Once its filled, leave it alone. For hours, or maybe days.
You see, - regardless of what is written on the bottle, 5 minute epoxy stops being "5 minute" once it is applied so thickly. And again, it is vitally important that the resin and hardener are in equal measure.
*Not enough hardener means a long, long LONG curing time.
*Too much hardener means it will never fully cure, and remain "sticky".
Step 9: Create a Loop to Hang Your Piece With.
Using a couple of inches of wire, create a loop by twisting the center around whatever you are using as a mandrel - in my case a paintbrush, leaving a long pair of "legs".
Carefully bend the legs to fit your project smoothly , and then epoxy the legs in place. The longer length gives the Epoxy more surface to bind to, making it much harder for your object to break free.
Once again, give the epoxy enough time to cure fully.
Step 10: Display and Enjoy ! Final Thoughts.
Your piece is finished ! HOORAY !
Now, What to do with it ?
- String it on a chain or a cord and wear it.
- Hang it in a window with a hook and a suction cup.
- Loop a small bit of string from it and use it as a Christmas ornament.
- Chain a few together and make a mobile.
- Add it to some wind chimes.
Pretty much whatever you want !
With a little bit of patience, and a touch of ingenuity, anyone can make a decorative item out of virtually any piece of clipart or drawing available - its really up to you. Personally, I am surprised how well this concept came together. I was expecting a level of disaster that never arrived.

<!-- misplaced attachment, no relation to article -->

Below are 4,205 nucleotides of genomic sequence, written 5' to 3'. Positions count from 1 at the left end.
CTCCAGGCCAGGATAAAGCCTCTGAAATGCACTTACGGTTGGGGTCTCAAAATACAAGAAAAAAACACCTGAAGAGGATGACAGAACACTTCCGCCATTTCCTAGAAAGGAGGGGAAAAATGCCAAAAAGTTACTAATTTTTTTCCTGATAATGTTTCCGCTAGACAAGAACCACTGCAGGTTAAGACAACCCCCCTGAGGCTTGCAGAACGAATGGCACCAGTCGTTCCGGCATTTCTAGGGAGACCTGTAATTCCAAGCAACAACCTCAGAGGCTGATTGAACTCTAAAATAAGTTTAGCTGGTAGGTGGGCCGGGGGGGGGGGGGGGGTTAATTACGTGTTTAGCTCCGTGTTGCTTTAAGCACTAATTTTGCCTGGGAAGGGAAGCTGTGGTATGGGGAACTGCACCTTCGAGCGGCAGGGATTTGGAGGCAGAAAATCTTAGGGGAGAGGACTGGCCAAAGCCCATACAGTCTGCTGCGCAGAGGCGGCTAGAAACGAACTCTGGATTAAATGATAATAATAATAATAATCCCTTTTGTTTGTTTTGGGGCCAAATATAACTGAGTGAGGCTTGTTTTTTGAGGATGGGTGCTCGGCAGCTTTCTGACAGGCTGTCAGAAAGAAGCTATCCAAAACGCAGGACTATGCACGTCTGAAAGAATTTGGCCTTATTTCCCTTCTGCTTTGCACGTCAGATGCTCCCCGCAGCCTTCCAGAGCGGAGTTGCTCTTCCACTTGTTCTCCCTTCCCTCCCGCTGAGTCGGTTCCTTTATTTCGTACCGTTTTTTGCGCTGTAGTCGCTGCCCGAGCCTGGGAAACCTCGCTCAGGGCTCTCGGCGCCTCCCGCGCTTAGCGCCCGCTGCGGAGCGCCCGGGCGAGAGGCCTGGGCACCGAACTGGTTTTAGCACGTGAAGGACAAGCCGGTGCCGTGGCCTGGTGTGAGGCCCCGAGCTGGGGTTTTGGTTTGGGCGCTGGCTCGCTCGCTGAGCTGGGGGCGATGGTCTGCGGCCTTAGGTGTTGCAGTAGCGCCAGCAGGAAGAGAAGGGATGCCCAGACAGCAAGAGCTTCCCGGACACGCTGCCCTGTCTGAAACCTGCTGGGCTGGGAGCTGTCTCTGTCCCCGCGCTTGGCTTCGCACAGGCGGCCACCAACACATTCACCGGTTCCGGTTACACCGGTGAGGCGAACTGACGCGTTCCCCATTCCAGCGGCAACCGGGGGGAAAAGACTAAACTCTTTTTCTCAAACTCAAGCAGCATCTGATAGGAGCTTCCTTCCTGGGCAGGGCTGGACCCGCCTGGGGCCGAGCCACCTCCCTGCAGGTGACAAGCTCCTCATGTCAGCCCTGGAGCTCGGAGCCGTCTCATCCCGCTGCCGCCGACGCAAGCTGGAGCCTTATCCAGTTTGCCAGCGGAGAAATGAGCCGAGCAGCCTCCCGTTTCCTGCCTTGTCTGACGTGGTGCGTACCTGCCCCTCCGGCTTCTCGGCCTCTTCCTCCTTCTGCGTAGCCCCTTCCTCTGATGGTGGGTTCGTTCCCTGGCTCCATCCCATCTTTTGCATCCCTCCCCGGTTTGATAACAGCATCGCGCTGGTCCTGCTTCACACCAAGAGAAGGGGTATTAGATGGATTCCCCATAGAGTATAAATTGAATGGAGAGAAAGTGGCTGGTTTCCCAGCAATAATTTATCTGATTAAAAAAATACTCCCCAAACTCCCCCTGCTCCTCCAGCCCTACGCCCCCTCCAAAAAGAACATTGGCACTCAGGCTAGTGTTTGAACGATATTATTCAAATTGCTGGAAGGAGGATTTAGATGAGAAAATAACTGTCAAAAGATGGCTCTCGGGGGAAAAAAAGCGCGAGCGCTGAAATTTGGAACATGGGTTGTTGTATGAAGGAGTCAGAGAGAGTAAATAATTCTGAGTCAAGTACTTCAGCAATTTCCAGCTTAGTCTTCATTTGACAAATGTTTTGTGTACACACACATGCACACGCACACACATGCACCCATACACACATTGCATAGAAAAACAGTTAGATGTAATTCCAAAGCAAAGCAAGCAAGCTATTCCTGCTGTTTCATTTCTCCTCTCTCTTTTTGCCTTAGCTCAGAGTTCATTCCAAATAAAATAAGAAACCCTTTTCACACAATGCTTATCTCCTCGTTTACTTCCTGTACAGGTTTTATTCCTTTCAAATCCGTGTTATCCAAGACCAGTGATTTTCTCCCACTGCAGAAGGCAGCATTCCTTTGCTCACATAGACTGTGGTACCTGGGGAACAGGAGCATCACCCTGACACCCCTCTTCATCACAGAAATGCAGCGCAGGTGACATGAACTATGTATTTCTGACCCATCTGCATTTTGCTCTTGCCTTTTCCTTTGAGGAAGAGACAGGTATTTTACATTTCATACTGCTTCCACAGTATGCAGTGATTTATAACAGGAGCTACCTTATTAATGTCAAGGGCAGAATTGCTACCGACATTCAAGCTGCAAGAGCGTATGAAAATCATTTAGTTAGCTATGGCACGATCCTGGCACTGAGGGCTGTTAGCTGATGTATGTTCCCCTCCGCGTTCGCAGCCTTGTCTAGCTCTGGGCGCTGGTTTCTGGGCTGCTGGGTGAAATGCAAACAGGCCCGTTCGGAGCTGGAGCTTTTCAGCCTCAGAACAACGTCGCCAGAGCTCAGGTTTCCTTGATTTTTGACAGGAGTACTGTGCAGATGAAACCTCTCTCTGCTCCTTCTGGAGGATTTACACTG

Just remember to give your object enough time to fully cure, and be certain to follow the directions on your two part epoxy, and you should be okay. Thanks for taking the time to read this 'ible - If you make something, post it !
Participated in the
Unusual Uses Challenge
Participated in the
Participated in the
7 years ago
Beautiful :-) Just like your model.
7 years ago
What about a 3D printer
Reply 7 years ago on Introduction
Well, I suppose one could 3D print the base, with ridges to separate out different areas to add the epoxy to - however, there are two things that need to be considered. One. The printed base isn't likely to be reflective, so the glassy effect may not be as dramatic. Two. I don't know how epoxy interacts with the plastic 3D printers use. It might bind to it well, or it might pop out once it cures. Like an ice cube popping out of a tray. I'd suggest investigating with a small test piece first before committing. If you give it a shot, post your results !